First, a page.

Birth preparation and patient education service consultation
This consultation has now closed. We would like to thank everyone who shared their views. Our feedback report can be found here.
Why we consulted
The contract for the existing service had come to an end and we wanted to understand what service users wanted from future birth preparation classes.
When we consulted
We consulted in May – June 2016 which was when the existing service was up for review.
What we did
We carried out a targeted engagement exercise working with the following three groups:
- Antenatal women including current provider service users, anticipating that this cohort of service users could highlight expectations of any antenatal education courses and identify some reasons why some choose not to access such provision.
- Post-natal users of the current Birth Preparation and Education service who had a child during 2015 and 2016 to ensure feedback was current and related to existing service provision.
- Healthcare professionals (midwives and health visitors) working alongside the current birth preparation and parent education provider.
The engagement took the form of online and paper surveys and focus groups, including with black and minority ethnic (BME) communities. The engagement aimed to establish the following:
- What aspects of the course people found useful.
- What additional information would people have liked.
- Reasons why people chose not to attend the course.
- Access – suitability of venues, times etc.
- Insight into any other wider issues that may not be immediately obvious.
Who we spoke with
A total of 194 responses were received. The age range of service user respondents spread from 19 to 43 years of age with 49% (antenatal) and 57% (postnatal) of respondents experiencing parenthood for the first time.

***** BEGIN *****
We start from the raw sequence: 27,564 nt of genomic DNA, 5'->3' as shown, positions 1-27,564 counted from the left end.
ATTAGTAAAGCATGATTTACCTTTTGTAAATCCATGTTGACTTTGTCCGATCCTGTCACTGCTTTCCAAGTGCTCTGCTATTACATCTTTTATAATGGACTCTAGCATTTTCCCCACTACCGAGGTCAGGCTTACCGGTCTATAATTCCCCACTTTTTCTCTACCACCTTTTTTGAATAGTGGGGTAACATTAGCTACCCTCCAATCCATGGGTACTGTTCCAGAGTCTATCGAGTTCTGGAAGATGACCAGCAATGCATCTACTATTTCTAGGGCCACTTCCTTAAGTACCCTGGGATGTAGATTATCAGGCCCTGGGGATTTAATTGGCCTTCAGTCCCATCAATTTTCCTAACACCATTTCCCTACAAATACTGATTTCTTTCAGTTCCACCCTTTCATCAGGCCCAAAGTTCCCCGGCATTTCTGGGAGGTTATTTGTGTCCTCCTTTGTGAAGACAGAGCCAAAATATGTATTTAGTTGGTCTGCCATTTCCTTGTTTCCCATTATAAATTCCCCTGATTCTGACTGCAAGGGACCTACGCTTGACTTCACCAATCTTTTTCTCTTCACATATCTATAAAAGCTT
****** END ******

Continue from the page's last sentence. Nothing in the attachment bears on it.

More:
The findings from the engagement showed that parents that had attended the classes valued them, with the benefits mostly in relation to preparation for labour and birth. One of the main reasons for non-attendance was parents being unaware of the availability of courses. Health professionals also identified this as an issue. The views of health professionals also suggested some difficulties with interagency and collaborative working in the delivery of the service.
Access to sessions was not deemed an issue for the majority of respondents and venues were considered to be fit for purpose. Feedback from BME groups was difficult to obtain, however, insight from the charity ‘One Humber’ has explained that parent education is not commonplace in many BME groups. The feedback report suggests that a different approach to engage with these groups is considered for future service delivery.
How we used this information
These finding were used as part of the full service review, with the final recommendation being to integrate the birth preparation and parent education service back into existing core maternity services.
You can see more information birth preparation classes here.
Information on staying healthy during pregnancy is available here.